I was reading a history textbook from 1911 called the Essence of Việt History for Middle Schools (Trung học Việt sử toát yếu). It is a work which made a conscious effort to be new. Influenced by Western nationalist ideas, this work clearly focused on national history in an effort to educate a national citizenry. These were new ideas at the time.

In the preface to this text I came across a statement which I have found in other texts from this period. In particular, this text notes the need “to imprint (ấn) the word ‘nation’ (quốc gia) in [people’s] brains (não cân).”

Vietnamese scholars have written endlessly about how the Vietnamese nation has existed for thousands of years, and how Vietnamese have had a distinct sense of their own identity for just as long, etc. If that is the case, then what were these people in the early twentieth century talking about?

What texts like this one show is that prior to the twentieth century Vietnamese did not have an understanding of what a nation was, and did not conceive of their land as a nation. Yes, there was some kind of cultural cohesion which loosely tied together a “Việt world,” but this was not visible to most of the people who lived in that world. A farmer in Bắc Ninh, for instance, had no sense that he was part of the same “nation” as a farmer in the Mekong delta. Indeed, he probably didn’t even know that there was such a place as the Mekong delta.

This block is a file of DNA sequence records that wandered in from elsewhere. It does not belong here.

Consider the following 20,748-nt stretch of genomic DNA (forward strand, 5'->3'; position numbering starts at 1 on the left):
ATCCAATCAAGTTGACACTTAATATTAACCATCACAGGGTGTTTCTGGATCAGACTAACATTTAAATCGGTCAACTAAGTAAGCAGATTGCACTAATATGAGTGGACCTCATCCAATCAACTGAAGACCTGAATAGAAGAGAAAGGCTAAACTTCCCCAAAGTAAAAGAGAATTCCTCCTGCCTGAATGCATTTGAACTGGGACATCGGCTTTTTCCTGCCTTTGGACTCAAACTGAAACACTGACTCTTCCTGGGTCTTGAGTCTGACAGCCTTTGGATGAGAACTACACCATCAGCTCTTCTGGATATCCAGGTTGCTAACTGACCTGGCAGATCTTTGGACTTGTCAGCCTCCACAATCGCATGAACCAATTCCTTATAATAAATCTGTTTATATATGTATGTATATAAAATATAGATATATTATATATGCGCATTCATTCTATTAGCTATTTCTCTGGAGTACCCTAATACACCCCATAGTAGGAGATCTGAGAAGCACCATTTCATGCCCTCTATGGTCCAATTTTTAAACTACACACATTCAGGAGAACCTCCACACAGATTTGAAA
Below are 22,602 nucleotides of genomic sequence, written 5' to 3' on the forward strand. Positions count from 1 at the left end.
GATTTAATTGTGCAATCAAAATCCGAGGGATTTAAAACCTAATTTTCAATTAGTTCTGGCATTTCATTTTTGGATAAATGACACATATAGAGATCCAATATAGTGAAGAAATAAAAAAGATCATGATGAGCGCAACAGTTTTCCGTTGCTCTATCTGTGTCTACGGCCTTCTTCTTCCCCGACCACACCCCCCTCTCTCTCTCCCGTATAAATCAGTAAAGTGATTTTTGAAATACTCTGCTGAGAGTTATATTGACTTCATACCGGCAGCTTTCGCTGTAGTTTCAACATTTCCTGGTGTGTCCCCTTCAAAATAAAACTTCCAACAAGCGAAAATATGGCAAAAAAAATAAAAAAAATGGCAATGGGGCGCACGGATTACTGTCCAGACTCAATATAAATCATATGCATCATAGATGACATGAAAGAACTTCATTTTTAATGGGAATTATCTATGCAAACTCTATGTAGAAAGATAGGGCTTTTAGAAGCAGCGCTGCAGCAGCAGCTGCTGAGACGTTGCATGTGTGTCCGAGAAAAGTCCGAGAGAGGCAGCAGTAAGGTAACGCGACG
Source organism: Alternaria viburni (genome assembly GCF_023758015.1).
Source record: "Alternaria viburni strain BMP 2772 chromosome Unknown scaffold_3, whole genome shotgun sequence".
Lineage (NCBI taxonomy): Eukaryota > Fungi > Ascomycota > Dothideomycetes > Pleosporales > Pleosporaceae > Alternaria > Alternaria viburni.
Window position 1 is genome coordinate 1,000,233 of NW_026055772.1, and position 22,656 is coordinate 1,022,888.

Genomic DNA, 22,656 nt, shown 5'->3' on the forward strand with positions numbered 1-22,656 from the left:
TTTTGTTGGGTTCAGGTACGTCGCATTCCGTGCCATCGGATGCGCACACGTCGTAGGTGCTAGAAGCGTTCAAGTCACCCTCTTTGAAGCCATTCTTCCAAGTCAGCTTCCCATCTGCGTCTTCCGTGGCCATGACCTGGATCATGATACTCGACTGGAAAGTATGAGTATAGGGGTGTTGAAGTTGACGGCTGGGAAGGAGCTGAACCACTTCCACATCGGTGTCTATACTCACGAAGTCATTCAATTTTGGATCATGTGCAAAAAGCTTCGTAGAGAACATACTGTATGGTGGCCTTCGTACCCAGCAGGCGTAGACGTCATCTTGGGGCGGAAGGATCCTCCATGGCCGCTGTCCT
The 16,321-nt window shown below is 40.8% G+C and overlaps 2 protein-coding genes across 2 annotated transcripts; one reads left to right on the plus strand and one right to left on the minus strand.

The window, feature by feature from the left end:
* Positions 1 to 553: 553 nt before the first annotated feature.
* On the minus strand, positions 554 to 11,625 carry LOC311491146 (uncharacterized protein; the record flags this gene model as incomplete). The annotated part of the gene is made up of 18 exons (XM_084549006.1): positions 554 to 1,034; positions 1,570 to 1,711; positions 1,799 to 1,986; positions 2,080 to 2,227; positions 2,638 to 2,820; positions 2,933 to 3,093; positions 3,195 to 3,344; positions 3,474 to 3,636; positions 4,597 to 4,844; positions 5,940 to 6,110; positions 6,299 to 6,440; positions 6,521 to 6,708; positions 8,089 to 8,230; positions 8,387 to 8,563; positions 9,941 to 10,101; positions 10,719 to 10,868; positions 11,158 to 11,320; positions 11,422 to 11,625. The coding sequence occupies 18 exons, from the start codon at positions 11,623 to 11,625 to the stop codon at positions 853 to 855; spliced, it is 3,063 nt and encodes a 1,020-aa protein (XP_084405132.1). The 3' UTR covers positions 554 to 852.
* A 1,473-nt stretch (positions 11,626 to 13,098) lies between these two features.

This is what reformers in the early twentieth century wanted to change. They learned through reading the “new writings” by people like Liang Qichao, that Western countries unified their populations by educating them to become “citizens” (quốc dân) of a “nation” (quốc gia). Before this happened, in places like “France” and “Germany” there had been no nations. Instead, those areas had also been loosely tied together cultural spheres.

“Nation,” “imprint,” and “brains” are all part of the new vocabulary which started to circulate in East Asia as the Japanese created new terms in order to translate Western texts. Alongside this new vocabulary came new ideas. The nation was one such idea. It was a very new concept to Vietnam, and Vietnamese reformers worked very hard to try to get people to understand it.

From our vantage point some one hundred years later, we can see that this effort succeeded. In fact, it has been such a success, that very few people realize that this transformation ever took place.